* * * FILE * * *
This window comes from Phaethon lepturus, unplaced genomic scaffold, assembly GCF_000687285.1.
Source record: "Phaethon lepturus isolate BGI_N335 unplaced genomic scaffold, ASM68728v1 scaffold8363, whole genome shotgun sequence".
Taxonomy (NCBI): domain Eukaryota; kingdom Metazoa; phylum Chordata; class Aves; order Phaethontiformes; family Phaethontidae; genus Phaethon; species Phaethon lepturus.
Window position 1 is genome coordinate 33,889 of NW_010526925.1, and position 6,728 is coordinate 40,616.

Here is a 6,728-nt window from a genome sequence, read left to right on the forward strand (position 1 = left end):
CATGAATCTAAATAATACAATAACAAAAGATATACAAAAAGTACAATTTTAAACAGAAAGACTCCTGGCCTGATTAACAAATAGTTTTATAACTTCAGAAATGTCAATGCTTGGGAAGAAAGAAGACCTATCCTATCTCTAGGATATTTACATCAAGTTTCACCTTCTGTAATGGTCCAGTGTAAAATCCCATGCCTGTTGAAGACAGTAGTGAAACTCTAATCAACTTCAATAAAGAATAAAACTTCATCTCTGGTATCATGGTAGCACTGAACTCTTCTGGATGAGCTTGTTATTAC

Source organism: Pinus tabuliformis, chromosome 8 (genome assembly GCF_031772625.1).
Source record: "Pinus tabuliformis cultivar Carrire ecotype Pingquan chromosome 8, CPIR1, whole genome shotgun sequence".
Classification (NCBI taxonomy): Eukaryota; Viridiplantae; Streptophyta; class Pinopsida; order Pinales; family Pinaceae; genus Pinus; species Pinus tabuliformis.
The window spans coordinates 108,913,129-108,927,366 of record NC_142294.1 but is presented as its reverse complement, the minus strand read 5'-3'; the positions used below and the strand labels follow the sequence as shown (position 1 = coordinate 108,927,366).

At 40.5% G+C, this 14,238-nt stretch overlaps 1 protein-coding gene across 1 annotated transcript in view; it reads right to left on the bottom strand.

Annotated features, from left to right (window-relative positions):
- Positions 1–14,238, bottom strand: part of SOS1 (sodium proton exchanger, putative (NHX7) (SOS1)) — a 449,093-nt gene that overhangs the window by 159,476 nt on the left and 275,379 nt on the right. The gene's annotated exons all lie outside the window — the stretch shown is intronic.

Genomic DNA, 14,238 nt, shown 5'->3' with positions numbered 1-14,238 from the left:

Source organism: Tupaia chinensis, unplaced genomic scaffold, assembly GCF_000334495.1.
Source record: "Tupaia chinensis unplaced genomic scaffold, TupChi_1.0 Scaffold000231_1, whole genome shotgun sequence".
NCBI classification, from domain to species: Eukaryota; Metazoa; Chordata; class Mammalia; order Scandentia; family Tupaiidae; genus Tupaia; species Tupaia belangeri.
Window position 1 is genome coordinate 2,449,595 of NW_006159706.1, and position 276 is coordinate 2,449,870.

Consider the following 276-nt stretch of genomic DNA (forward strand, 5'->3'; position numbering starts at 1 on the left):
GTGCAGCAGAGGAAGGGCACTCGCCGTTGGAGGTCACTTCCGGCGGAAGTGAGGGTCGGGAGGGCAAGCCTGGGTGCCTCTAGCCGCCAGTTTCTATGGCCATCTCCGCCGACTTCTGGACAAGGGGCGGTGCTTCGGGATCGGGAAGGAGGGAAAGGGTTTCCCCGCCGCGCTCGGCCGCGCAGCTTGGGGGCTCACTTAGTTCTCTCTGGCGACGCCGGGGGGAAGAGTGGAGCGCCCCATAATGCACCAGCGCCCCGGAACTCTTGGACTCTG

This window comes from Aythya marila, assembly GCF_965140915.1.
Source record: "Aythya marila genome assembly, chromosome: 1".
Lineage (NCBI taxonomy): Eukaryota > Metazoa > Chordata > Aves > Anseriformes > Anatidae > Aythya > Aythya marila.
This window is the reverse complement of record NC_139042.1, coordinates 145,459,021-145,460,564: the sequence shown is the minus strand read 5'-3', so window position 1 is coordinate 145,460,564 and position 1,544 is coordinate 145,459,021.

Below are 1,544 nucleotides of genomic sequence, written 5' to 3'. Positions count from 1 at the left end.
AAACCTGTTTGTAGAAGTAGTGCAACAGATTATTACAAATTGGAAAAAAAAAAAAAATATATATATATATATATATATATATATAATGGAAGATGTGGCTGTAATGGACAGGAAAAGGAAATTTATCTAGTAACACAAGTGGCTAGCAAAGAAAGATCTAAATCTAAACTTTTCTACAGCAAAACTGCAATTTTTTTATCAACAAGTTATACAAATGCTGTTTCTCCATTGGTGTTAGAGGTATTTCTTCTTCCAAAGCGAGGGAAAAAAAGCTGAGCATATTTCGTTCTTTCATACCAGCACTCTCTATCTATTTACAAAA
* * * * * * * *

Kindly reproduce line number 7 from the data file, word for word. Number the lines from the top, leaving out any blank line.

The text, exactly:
Source organism: Pinus tabuliformis, chromosome 8 (genome assembly GCF_031772625.1).